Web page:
●Published case reports are a wonderful way to experience the clinical activity of distant practices and should lead to local discussions, further reading, and thinking with colleagues. (Bignall J)●Case reports offer an opportunity for young authors to participate in the preparation of the manuscript.
●In 1941, a Johns Hopkins University scholar, Stacy Guild, PhD, wrote a 231 word histological observation describing glomus bodies in the human temporal bone.●In the same year, a clinical practitioner in New York, Harry Rosenwasser MD, operated on a patient with what appeared to be a carotid body tumor in his ear. (Ruben RJ)
Dr. Rosenwasser communicated with Dr. Guild and the two gave substance to the final case report that established the clinical entity we know today as glomus tumors.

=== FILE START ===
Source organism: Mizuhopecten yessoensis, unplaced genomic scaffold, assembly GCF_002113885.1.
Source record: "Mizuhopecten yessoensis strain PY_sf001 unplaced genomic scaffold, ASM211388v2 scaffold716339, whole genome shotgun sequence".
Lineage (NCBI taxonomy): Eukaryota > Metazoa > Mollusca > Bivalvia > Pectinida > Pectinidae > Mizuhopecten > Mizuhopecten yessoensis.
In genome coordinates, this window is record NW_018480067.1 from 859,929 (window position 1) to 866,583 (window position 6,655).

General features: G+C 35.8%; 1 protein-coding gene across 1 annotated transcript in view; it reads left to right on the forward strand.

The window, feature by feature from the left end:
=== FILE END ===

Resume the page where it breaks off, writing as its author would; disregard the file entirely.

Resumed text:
Are case reports necessary in an era of evidence based medicine? ●It has been said that “more often than not,” new ideas from case reports contain “misleading elements” in clinical presentation, and that they do “more harm than good” by emphasizing the bizarre (Hoffman JR).●Clinicians will protest that relegating case reports and case series to second-class status in the medical literature means that the babies are being thrown away with the bathwater. (Vandenbroucke JP)
Are case reports necessary in the era of evidence based medicine? ●Evidence-based medicine is exclusively concerned with finding the best evidence for clinical decisions; for example, should we apply a particular therapy or a diagnostic test to a particular patient?●A hierarchy of evidence with the randomized trial “on top” serves one purpose admirably: the final evaluation of therapies or tests especially when their clinical value is not immediately clear cut. (Vandenbroucke JP)
Are case reports necessary in the era of evidence based medicine? ●Case reports and case series, however, have other aims that are equally important in the progress of medical science and education.